CARING FOR WASHINGTON’S OLDER ADULTS IN THE COVID-19 PANDEMIC: INTERVIEWS WITH ORGANIZATION LEADERS ABOUT THE STATE OF SOCIAL AND HEALTHCARE SERVICES
Parsey, Carolyn M
Allard, Scott W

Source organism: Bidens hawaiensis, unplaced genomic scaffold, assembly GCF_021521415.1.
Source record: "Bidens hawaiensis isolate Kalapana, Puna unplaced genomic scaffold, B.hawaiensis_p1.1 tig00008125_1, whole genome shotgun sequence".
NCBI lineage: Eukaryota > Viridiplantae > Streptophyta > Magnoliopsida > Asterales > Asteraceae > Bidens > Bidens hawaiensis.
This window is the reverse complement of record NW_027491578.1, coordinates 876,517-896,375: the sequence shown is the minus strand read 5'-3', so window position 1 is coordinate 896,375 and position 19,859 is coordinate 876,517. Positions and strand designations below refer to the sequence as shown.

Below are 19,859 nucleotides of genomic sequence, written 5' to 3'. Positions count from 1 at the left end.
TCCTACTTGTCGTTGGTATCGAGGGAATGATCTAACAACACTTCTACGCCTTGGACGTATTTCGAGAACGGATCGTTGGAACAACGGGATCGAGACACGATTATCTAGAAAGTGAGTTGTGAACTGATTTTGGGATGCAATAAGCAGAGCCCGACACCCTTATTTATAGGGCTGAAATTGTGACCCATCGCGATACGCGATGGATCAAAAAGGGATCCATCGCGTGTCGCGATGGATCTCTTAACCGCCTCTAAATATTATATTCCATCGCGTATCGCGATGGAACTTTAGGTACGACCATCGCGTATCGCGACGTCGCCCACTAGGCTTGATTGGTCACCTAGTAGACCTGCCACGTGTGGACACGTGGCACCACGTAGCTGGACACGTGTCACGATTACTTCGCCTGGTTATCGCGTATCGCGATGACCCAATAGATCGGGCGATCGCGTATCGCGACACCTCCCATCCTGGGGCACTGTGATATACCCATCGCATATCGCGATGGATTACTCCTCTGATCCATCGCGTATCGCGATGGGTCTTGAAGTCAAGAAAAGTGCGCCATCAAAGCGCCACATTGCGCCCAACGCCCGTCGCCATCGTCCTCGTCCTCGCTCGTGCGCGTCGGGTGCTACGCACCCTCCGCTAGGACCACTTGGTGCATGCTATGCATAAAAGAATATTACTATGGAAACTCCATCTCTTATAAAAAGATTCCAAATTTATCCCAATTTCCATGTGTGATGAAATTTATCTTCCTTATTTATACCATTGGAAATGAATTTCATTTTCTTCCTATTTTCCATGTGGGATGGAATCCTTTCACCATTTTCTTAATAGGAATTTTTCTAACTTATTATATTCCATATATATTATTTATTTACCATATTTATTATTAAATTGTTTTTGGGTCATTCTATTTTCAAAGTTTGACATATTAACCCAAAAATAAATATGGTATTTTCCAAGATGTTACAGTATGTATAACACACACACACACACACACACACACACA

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The COVID-19 pandemic presents significant and costly disruptions to social service and health care systems. Eight in ten deaths from the COVID-19 virus in the U.S. have occurred in people age 65 and older (CDC, 2020). In addition to the mortality risk, the pandemic presents grave health and economic risks by disrupting services to older adults that prevent institutionalization, emergency room visits, and other negative health outcomes. This report examines how the pandemic has affected the operation of social service and healthcare organizations that support Washington’s 1.7 million older adults (60+), including 107,000 people with Alzheimer’s disease and other dementias. Drawing on surveys and interviews with 45 senior leaders of social services and health care organizations serving older adults throughout Washington State, this report identifies current challenges confronting service delivery and client care, as well as those that will persist to shape future strategy and planning. Several key findings and themes emerge relevant to policy and practice.
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